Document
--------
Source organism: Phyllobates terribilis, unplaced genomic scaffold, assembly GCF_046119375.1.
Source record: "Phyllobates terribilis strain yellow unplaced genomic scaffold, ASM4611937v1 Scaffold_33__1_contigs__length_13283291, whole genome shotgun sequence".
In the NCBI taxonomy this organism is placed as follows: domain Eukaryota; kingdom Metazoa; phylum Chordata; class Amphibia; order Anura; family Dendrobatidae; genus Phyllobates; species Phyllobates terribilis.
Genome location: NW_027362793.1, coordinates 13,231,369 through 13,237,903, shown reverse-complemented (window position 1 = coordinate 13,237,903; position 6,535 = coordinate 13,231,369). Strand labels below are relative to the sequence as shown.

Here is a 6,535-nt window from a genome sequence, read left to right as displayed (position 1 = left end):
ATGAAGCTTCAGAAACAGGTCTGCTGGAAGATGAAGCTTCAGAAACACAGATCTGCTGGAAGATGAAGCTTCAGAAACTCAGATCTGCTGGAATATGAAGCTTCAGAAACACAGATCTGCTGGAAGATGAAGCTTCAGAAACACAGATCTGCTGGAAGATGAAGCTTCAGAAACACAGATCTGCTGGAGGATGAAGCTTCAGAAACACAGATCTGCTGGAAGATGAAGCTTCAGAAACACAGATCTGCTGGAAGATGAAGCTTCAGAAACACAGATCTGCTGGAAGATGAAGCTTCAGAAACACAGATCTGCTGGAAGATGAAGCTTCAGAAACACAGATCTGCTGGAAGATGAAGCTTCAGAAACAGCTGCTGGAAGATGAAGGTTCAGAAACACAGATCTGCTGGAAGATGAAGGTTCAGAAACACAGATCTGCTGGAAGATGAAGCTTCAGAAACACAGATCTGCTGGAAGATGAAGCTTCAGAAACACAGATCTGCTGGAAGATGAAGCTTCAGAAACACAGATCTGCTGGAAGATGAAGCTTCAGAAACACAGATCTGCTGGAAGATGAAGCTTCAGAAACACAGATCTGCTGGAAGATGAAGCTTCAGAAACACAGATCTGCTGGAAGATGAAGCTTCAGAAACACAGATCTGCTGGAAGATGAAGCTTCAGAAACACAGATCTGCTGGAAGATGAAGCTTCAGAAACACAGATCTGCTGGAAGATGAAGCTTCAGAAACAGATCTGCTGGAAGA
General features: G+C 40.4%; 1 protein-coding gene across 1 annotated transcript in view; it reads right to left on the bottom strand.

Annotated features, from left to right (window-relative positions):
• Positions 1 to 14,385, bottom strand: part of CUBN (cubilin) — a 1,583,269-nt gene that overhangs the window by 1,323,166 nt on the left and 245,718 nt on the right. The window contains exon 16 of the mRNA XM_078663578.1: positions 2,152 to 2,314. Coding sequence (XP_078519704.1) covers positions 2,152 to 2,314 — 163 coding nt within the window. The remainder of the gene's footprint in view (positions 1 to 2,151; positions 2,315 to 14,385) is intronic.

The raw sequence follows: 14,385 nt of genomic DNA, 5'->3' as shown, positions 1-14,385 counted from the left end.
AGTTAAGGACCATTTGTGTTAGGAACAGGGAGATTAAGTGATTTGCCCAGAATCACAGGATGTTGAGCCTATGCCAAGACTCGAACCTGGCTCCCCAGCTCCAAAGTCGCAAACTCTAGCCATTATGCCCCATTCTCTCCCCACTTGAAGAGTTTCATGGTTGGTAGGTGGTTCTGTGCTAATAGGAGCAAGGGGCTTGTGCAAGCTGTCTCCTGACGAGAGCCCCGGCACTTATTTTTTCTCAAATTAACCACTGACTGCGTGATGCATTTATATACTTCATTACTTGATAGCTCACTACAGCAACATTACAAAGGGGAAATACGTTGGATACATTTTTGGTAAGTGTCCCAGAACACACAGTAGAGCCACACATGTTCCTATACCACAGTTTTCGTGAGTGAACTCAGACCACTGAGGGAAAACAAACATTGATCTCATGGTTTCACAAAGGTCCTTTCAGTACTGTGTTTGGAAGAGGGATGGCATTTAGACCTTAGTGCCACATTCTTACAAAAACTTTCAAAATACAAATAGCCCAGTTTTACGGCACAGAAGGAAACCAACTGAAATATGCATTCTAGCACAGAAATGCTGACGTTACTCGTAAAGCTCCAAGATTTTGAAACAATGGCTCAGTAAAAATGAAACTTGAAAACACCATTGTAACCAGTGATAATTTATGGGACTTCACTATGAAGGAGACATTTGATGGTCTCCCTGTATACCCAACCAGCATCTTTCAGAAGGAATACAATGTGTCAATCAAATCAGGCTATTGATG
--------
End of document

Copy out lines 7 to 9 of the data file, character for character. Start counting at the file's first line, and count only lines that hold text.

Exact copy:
General features: G+C 40.4%; 1 protein-coding gene across 1 annotated transcript in view; it reads right to left on the bottom strand.

Annotated features, from left to right (window-relative positions):
• Positions 1 to 14,385, bottom strand: part of CUBN (cubilin) — a 1,583,269-nt gene that overhangs the window by 1,323,166 nt on the left and 245,718 nt on the right. The window contains exon 16 of the mRNA XM_078663578.1: positions 2,152 to 2,314. Coding sequence (XP_078519704.1) covers positions 2,152 to 2,314 — 163 coding nt within the window. The remainder of the gene's footprint in view (positions 1 to 2,151; positions 2,315 to 14,385) is intronic.